That’s the point of the test (PSAT etc anyway).


    The question here is what are we testing for in 4th & 7th grade, anyway? The other tests I’ve mentioned are screening tests to eliminate wanna be college students who have no aptitude and would not be expected to be able to manage a real college.

    It is possible this 4th and 7th grade test is intended to give people a heads up that their students is not keeping up with Ken and Barbie. Because Ken and Barbie are headed for Stanford, or at least UOP. The Piedmont families do need to have this info at 4th and 7th grade to see how Hyman and Lee are doing.

    Is this a case of clashing perspectives – exactly who is being tested for what end? Is this a case of some people thinking they can raise their kid (not to read?) as a lower class child and shield that student from failing scores as they are tested against a college-bound norm? Are the complaining parties in this debate complaining because they only want lower class children to be given tests the can pass? Tests that “reflect” their low culture? If so they need their own educational system that prepares them to only be lower class.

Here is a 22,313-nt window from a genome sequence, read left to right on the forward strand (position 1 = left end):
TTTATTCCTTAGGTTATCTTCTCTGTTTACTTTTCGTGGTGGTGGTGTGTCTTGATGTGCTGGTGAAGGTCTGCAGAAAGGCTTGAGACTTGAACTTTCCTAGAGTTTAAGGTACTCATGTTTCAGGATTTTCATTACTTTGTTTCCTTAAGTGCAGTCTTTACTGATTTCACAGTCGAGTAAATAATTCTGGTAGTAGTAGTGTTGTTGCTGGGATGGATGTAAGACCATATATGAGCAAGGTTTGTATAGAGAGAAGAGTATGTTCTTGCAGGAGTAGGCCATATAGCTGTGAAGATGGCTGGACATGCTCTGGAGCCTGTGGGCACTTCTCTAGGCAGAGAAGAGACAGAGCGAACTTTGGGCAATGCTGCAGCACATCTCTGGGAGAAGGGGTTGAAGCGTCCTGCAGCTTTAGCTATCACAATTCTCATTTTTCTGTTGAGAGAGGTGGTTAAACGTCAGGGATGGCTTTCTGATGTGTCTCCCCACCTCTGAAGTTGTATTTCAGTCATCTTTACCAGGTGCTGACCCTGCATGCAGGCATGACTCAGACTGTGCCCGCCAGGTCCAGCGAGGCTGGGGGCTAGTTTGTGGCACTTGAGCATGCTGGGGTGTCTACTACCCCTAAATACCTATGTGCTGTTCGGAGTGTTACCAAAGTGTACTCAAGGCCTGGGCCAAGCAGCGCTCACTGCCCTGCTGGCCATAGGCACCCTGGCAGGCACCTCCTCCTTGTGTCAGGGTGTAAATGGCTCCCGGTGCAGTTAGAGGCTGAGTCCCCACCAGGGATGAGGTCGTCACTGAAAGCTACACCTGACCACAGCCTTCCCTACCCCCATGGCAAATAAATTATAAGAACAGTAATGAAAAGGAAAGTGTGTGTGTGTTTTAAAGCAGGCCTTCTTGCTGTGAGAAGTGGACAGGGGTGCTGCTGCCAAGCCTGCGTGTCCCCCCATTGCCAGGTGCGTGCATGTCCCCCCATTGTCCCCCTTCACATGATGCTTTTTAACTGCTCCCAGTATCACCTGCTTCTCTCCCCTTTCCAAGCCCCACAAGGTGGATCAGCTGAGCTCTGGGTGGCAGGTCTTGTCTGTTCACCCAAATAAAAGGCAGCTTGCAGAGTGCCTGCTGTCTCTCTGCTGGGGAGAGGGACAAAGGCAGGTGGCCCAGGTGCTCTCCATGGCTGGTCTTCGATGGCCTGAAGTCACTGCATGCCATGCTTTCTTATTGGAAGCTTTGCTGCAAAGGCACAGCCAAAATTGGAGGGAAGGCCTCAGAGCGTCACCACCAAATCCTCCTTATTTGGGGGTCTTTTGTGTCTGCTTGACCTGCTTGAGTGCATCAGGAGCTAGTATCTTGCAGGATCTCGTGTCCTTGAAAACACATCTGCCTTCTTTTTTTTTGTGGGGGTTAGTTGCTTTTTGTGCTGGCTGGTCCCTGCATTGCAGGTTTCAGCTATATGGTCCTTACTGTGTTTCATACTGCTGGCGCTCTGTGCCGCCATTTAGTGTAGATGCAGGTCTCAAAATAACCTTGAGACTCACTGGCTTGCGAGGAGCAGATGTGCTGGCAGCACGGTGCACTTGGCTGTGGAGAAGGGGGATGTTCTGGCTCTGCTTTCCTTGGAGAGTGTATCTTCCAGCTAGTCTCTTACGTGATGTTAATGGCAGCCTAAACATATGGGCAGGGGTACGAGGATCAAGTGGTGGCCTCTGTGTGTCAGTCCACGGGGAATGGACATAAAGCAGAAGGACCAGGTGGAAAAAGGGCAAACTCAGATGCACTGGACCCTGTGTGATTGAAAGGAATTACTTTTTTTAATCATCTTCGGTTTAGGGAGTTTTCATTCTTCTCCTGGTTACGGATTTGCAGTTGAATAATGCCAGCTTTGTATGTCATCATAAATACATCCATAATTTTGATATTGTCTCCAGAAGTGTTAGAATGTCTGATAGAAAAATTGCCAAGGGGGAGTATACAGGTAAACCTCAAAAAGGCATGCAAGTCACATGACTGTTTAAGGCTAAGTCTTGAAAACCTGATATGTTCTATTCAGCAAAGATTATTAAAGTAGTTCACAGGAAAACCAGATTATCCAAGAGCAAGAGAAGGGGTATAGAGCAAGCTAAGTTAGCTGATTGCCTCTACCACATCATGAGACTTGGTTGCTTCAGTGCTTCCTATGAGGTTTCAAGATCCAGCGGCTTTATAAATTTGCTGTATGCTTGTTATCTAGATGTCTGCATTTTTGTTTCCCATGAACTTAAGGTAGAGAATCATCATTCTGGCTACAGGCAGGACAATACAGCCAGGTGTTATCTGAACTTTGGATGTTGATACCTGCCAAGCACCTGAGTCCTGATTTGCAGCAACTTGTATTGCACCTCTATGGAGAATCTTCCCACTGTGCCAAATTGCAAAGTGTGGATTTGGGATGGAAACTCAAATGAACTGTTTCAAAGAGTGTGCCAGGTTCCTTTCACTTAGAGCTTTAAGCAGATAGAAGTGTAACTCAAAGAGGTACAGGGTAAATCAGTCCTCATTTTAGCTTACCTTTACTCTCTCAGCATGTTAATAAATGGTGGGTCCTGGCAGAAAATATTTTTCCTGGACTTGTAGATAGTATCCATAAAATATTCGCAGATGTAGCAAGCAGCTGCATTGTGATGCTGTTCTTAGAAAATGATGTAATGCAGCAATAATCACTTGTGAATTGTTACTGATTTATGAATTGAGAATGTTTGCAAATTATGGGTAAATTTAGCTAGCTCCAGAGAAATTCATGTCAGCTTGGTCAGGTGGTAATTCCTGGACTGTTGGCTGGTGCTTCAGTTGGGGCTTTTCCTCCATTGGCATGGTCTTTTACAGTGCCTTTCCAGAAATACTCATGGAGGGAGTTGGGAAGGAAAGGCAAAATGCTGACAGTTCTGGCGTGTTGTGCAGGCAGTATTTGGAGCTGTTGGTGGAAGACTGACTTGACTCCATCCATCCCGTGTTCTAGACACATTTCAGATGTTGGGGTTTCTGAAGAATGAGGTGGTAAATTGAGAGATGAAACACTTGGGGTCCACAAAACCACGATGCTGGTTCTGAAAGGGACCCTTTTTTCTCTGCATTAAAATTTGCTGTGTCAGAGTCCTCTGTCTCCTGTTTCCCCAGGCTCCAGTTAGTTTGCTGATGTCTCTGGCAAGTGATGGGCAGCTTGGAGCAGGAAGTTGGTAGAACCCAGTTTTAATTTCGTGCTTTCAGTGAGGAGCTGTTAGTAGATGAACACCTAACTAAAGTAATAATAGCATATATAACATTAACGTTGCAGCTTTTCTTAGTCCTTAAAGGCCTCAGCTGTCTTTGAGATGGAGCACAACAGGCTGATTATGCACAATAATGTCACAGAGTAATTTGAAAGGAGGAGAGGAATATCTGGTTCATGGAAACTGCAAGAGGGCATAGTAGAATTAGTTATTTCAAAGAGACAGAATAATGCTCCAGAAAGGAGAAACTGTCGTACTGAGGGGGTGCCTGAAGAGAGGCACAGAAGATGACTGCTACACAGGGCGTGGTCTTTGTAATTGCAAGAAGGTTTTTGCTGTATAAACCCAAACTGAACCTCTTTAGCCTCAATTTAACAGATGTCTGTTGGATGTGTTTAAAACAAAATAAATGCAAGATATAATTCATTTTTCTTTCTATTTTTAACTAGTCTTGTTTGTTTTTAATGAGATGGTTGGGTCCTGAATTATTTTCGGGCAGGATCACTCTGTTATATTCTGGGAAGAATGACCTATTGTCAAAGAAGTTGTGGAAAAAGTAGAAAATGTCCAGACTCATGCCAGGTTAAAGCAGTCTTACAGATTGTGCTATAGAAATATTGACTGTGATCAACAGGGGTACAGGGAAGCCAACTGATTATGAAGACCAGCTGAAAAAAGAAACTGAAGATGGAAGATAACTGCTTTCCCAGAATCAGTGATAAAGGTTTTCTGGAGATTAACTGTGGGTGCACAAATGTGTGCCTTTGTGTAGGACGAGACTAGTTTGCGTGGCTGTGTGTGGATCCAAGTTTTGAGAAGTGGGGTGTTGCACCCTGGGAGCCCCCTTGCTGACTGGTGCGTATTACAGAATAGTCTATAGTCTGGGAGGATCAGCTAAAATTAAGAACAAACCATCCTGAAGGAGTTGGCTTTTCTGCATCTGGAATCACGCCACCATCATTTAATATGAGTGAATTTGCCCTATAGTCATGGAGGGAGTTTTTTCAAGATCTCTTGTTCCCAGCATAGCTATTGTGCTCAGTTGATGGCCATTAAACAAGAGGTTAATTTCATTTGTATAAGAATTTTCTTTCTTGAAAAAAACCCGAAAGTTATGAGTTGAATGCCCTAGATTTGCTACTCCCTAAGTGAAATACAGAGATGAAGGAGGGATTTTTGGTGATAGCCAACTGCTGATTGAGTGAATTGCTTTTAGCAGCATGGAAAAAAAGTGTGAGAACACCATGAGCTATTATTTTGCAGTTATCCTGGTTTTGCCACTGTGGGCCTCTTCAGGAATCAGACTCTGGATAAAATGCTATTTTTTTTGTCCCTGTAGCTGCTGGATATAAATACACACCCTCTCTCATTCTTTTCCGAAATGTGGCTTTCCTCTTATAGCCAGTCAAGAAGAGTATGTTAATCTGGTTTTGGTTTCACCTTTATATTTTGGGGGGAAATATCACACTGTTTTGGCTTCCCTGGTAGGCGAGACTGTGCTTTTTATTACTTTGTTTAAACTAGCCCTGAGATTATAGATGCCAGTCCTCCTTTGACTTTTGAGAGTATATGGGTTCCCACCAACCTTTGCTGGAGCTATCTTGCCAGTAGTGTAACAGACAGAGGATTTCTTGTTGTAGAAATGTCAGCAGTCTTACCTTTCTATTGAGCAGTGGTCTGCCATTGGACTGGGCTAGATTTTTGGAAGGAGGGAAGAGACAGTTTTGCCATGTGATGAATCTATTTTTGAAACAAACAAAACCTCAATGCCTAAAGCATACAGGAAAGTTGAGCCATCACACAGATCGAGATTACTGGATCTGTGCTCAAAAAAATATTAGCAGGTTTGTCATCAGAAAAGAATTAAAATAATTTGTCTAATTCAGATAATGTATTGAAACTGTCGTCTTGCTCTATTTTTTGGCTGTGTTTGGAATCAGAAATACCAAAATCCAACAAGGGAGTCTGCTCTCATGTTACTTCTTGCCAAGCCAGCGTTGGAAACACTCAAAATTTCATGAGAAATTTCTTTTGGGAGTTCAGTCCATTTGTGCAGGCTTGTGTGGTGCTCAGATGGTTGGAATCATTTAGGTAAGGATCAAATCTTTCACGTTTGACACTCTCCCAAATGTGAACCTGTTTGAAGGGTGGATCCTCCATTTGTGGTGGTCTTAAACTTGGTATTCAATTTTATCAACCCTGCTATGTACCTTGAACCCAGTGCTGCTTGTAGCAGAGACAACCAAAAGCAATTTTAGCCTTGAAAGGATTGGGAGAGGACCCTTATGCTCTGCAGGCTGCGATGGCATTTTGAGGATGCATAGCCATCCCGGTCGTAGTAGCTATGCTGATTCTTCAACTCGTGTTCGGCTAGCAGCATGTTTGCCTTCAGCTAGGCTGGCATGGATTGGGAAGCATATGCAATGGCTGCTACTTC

Brave New World.

  • Steven Weinberg

    Mr. Wilson, thank you for your comment and the information about the 4th grade test not being given this year. It is interesting that the state canceled the test for one grade, but went ahead with the other.
    Nextset, Students who read a great deal and who have strong vocabularies will always do better on writing tests than those who don’t. They don’t need the added advantage of having prompts that make it impossible for other students to show the skills they do have.